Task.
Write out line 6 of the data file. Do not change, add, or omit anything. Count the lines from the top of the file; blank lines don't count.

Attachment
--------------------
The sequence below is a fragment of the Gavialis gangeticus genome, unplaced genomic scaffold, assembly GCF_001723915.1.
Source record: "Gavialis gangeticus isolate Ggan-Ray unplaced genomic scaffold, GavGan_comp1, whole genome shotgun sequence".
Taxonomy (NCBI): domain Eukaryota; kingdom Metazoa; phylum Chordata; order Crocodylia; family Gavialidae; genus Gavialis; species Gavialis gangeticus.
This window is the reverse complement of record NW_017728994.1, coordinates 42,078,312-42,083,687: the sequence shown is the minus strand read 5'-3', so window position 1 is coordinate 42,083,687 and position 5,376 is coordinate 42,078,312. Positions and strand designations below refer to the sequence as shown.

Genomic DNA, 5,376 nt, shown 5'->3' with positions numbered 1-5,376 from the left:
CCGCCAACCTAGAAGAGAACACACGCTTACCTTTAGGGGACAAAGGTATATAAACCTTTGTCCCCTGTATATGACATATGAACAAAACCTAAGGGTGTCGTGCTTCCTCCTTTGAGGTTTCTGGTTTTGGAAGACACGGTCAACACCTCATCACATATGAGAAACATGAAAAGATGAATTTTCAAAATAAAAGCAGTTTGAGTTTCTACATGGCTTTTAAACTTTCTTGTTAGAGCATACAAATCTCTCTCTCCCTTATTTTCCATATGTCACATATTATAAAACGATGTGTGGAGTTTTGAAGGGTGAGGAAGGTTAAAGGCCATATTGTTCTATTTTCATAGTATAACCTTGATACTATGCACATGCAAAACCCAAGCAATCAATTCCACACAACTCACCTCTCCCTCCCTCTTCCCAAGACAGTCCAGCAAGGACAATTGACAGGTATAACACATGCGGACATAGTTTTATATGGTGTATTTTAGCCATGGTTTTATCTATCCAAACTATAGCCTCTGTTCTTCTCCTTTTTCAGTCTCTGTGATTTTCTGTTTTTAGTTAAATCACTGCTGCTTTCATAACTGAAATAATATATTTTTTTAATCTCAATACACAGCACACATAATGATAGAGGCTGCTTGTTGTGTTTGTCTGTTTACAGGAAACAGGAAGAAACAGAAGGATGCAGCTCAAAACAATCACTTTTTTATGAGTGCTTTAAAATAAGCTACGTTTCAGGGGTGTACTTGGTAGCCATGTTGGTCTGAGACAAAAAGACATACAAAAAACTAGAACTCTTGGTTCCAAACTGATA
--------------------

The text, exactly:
CCGCCAACCTAGAAGAGAACACACGCTTACCTTTAGGGGACAAAGGTATATAAACCTTTGTCCCCTGTATATGACATATGAACAAAACCTAAGGGTGTCGTGCTTCCTCCTTTGAGGTTTCTGGTTTTGGAAGACACGGTCAACACCTCATCACATATGAGAAACATGAAAAGATGAATTTTCAAAATAAAAGCAGTTTGAGTTTCTACATGGCTTTTAAACTTTCTTGTTAGAGCATACAAATCTCTCTCTCCCTTATTTTCCATATGTCACATATTATAAAACGATGTGTGGAGTTTTGAAGGGTGAGGAAGGTTAAAGGCCATATTGTTCTATTTTCATAGTATAACCTTGATACTATGCACATGCAAAACCCAAGCAATCAATTCCACACAACTCACCTCTCCCTCCCTCTTCCCAAGACAGTCCAGCAAGGACAATTGACAGGTATAACACATGCGGACATAGTTTTATATGGTGTATTTTAGCCATGGTTTTATCTATCCAAACTATAGCCTCTGTTCTTCTCCTTTTTCAGTCTCTGTGATTTTCTGTTTTTAGTTAAATCACTGCTGCTTTCATAACTGAAATAATATATTTTTTTAATCTCAATACACAGCACACATAATGATAGAGGCTGCTTGTTGTGTTTGTCTGTTTACAGGAAACAGGAAGAAACAGAAGGATGCAGCTCAAAACAATCACTTTTTTATGAGTGCTTTAAAATAAGCTACGTTTCAGGGGTGTACTTGGTAGCCATGTTGGTCTGAGACAAAAAGACATACAAAAAACTAGAACTCTTGGTTCCAAACTGATA